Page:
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Methods to Detect Immunogenic Cell Death In Vivo

  • Takahiro Yamazaki
  • Aitziber Buqué
  • Marissa Rybstein
  • Jonathan Chen
  • Ai Sato
  • Lorenzo GalluzziEmail author
Protocol
Part of the Methods in Molecular Biology book series (MIMB, volume 2055)

Abstract

In response to selected stressors, cancer cells can undergo a form of regulated cell death that—in immunocompetent syngeneic hosts—is capable of eliciting an adaptive immune response specific for dead cell-associated antigens. Thus, such variant of regulated cell death manifests with robust antigenicity and adjuvanticity. As compared to their normal counterparts, malignant cells are highly antigenic per se, implying that they express a variety of antigens that are not covered by central tolerance. However, the precise modality through which cancer cells die in response to stress has a major influence on adjuvanticity. Moreover, the adjuvanticity threshold to productively drive anticancer immune responses is considerably lower in tumor-naïve hosts as compared to their tumor-bearing counterparts, largely reflecting the establishment of peripheral tolerance to malignant lesions in the latter (but not in the former). So far, no cellular biomarker or combination thereof has been found to reliably predict the ability of cancer cell death to initiate antitumor immunity. Thus, although some surrogate biomarkers of adjuvanticity can be used for screening purposes, the occurrence of bona fide immunogenic cell death (ICD) can only be ascertained in vivo. Here, we describe two methods that can be harnessed to straightforwardly determine the immunogenicity of mouse cancer cells succumbing to stress in both tumor-naïve and tumor-bearing hosts.

Key words

Abscopal effect Anthracycline-based chemotherapy CD8+ cytotoxic T lymphocytes Damage-associated molecular patterns Dendritic cells Radiation therapy Vaccination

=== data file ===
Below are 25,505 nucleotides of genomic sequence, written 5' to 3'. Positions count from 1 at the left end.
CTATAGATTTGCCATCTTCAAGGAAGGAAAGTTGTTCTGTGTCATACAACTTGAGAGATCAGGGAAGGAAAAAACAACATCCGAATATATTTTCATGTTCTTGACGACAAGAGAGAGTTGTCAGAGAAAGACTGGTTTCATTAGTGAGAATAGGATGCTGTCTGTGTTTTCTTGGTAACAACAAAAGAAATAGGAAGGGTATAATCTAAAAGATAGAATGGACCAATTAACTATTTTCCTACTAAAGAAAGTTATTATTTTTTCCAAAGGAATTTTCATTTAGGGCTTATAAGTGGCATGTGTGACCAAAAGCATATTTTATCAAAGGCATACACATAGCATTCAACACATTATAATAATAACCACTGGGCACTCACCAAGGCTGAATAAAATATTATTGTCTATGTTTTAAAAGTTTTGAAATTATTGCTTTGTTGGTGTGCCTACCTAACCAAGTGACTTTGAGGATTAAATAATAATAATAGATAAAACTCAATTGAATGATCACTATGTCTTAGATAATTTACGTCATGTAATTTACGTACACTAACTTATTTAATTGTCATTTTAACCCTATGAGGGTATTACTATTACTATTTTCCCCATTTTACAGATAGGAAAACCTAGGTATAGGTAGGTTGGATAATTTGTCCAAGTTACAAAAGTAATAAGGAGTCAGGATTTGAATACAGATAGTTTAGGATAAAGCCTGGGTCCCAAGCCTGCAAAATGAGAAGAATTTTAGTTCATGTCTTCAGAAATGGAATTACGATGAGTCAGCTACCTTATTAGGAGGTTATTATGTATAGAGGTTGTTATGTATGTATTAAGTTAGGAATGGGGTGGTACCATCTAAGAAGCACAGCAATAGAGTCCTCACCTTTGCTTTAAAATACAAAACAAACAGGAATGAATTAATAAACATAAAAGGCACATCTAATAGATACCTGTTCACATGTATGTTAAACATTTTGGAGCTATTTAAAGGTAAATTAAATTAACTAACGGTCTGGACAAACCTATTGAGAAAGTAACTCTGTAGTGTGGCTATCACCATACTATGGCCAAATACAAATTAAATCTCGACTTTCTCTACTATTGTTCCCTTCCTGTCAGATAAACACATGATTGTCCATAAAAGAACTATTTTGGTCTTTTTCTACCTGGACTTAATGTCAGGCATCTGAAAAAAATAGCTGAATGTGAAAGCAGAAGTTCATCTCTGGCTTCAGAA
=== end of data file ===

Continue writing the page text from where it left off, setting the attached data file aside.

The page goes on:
Notes

Acknowledgments

The authors are supported by a Breakthrough Level 2 grant from the US Department of Defense (DoD), Breast Cancer Research Program (BRCP) (#BC180476P1), by a startup grant from the Dept. of Radiation Oncology at Weill Cornell Medicine (New York, USA), by industrial collaborations with Lytix (Oslo, Norway) and Phosplatin (New York, USA), and by donations from Phosplatin (New York, USA), the Luke Heller TECPR2 Foundation (Boston, USA), and Sotio a.s. (Prague, Czech Republic).

Author Disclosure: L.G. provides remunerated consulting to OmniSEQ (Buffalo, NY, USA), Astra Zeneca (Gaithersburg, MD, USA), VL47 (New York, NY, USA), and the Luke Heller TECPR2 Foundation (Boston, MA, USA), and he is member of the Scientific Advisory Committee of OmniSEQ (Buffalo, NY, USA). The other authors have no conflicts of interest to disclose.

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Copyright information

© Springer Science+Business Media, LLC, part of Springer Nature 2020

Authors and Affiliations

  • Takahiro Yamazaki
    • 1
  • Aitziber Buqué
    • 1
  • Marissa Rybstein
    • 1
  • Jonathan Chen
    • 1
  • Ai Sato
    • 1
  • Lorenzo Galluzzi
    • 1
    • 2
    • 3
    Email author
  1. 1.Department of Radiation OncologyWeill Cornell Medical CollegeNew YorkUSA
  2. 2.Sandra and Edward Meyer Cancer CenterNew YorkUSA
  3. 3.Université Paris Descartes/Paris VParisFrance

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